Islamabad - There is a need for continuous engagement between Pakistan and Afghanistan, as the regional dynamics, especially in the context of Afghanistan, continue to evolve.

More so, the two countries should invest in structuring people-to-people ties.

These views were shared in a seminar titled, “Pakistan’s relations with Afghanistan: Changing dynamics and future”, organised by the Pak Institute for Peace Studies (PIPS), an Islamabad-based think tank, with the support of Frederick Ebert Stiftung (FES).

The seminar was attended by scholars, members of the diplomatic community, and journalists among others.

Starting off, Afghanistan’s ambassador to Pakistan, Omar Zakhilwal argued some progress has even been made in terms of the relation between the two, especially following the visit of Pakistan’s army chief to Afghanistan two months ago.

The Afghan ambassador revealed that the Afghan President, Ashraf Ghani, might also visit Pakistan soon.  Yet, he too, called for expediting the trust-building processes.

Speakers admitted that the new US’s strategy for Pakistan would affect Pakistan too, especially in the context of inviting India to play a role in Afghanistan.

India, after all, is Pakistan’s traditional rival.

Dr Ishtiaq Ahmed expressed his hope that this rivalry would not dent reconciliation process in Afghanistan.

Lt Gen (retired) Masood Aslam said that the policy was condition-based, aimed at preventing resurgence of Afghanistan.

Rolf Paasch of the FES pointed towards the entry of Russia and China in the region.

Former ambassador Aziz, however, noted that China had been neutral on the issue.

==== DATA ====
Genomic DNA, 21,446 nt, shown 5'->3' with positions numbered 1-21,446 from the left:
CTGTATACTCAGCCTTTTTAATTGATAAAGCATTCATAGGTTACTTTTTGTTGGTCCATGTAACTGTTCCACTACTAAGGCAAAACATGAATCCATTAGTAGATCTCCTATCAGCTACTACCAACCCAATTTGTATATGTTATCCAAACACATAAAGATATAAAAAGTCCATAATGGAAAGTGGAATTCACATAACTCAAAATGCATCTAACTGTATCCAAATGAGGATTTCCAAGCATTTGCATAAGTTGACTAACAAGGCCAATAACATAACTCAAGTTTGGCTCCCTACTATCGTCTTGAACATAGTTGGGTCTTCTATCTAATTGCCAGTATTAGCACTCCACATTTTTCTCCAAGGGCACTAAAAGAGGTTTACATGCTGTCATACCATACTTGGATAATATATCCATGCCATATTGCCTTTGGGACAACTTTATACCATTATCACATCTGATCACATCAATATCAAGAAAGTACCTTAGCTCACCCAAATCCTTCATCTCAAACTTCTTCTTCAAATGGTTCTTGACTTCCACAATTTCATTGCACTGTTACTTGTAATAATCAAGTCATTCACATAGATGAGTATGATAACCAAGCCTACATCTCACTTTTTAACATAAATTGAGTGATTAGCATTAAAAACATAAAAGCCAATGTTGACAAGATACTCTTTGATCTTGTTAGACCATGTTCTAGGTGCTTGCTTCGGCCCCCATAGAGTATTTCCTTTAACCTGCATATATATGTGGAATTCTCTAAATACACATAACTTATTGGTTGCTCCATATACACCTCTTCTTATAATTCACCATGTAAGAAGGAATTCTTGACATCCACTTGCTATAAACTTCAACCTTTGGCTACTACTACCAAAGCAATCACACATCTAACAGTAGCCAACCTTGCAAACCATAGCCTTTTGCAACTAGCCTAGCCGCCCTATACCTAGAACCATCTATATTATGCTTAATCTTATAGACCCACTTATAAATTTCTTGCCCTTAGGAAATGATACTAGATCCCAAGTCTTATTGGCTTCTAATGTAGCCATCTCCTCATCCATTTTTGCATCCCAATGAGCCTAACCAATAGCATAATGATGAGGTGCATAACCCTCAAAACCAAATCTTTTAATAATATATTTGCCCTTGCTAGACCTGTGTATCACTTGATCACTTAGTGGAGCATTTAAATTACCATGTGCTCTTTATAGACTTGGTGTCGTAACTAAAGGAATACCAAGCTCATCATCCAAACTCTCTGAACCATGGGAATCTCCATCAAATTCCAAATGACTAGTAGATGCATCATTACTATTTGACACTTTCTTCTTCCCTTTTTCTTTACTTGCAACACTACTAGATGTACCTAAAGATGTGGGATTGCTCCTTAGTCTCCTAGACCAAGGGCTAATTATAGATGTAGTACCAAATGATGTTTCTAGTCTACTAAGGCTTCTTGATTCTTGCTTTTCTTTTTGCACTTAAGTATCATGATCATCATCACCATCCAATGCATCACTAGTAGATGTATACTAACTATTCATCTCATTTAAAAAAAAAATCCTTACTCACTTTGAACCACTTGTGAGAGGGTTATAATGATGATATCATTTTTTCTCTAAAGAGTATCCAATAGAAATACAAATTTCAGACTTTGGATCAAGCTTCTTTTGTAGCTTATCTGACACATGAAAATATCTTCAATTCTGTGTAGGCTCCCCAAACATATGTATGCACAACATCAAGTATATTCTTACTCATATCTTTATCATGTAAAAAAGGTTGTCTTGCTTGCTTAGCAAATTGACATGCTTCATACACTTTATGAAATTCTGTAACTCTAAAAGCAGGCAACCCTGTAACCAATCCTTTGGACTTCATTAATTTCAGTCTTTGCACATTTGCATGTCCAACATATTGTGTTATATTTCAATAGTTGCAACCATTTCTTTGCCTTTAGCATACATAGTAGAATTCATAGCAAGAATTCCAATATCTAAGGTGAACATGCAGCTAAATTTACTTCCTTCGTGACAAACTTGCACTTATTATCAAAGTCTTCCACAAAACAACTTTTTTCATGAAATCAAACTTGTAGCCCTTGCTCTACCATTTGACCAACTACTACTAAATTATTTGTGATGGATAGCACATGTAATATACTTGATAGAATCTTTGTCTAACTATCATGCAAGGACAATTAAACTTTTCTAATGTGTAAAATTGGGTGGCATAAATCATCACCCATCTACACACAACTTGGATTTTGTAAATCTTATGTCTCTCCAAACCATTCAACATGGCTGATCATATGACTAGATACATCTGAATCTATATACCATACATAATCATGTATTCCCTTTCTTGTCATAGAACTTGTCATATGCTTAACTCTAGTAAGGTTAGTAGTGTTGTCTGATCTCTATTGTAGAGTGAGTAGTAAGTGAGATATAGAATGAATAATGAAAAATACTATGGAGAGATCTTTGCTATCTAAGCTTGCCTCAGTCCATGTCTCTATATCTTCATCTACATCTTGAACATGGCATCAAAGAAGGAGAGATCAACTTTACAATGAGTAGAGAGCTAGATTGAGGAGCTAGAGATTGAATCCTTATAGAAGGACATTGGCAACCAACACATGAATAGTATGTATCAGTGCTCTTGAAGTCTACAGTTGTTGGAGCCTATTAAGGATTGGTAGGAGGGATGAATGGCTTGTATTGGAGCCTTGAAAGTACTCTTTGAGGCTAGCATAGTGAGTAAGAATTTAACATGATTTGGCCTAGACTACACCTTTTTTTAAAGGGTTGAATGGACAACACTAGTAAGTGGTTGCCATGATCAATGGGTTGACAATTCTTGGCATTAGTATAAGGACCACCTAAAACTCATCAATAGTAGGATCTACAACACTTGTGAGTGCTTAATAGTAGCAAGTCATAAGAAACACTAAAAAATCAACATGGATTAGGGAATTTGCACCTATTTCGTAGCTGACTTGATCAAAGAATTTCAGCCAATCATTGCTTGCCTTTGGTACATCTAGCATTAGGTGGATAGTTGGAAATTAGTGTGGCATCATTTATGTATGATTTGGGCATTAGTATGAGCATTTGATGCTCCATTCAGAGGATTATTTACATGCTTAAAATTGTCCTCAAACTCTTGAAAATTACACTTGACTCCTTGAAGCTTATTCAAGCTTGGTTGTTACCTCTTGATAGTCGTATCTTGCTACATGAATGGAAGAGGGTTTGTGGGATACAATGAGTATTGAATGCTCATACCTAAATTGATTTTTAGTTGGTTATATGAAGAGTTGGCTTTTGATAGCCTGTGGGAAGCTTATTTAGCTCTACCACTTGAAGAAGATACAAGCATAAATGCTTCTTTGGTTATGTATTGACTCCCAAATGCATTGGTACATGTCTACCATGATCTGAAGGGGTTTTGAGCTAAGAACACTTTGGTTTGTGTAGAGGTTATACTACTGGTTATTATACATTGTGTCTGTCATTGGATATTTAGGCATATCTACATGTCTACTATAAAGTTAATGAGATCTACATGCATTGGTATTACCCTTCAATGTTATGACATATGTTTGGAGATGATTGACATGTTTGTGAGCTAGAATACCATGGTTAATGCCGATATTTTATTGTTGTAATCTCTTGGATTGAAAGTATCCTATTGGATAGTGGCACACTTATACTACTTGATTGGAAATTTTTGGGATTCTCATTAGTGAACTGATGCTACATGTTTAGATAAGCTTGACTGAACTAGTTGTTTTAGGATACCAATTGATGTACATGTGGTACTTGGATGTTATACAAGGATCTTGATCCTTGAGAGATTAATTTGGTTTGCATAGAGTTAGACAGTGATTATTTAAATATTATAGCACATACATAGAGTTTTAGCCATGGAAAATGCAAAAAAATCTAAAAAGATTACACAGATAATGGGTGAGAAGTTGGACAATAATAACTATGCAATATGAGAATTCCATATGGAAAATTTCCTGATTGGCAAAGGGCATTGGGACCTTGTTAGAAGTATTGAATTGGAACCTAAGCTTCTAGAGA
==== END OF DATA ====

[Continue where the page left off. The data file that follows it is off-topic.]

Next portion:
Meanwhile, PIPS’s director, Muhammad Amir Rana, linked the future of Pak-Afghan relations to the Belt-and-Road Initiative, hoping that it would trigger new transformation in the region, thereby rebuilding them.

Dr Ishtiaq Ahmed agreed, saying the initiative provided opportunity, for the first time, to move beyond geo-politics.

Taking stock of these developments, former senator Afrasiab Khattak warned of getting entangled in regional polarisation.

Journalist Hassan Khan lamented that Pakistan did not have Afghan policy.

Although the two countries can cooperate on security and economy, mistrust impedes any major progress.  Zubair Ahmed Malik said that even trade relations between the two, covering bilateral, transit, regional, and even illegal, become subject of political debate and tension.

He called for removing bottlenecks.

Speakers noted that people-to-people relations were non-structured, despite a lot of potential.

Khalid Aziz, former chief secretary, KP, lamented how no one takes into consideration the issue of repatriating Afghan refugees. 

The entire issue, he said, was being de-humanised.

Saleem Safi, TV anchor, called upon the media on both sides to portray positive aspects of each other.

As of now, even though both are free, their reporting about each other is either negative or not much independent.

Marvi Sirmed agreed, saying Pakistan should allow Afghan TV channels in Pakistan.

She called upon engaging media and civil society as part of track-II diplomacy; and making visa regime flexible.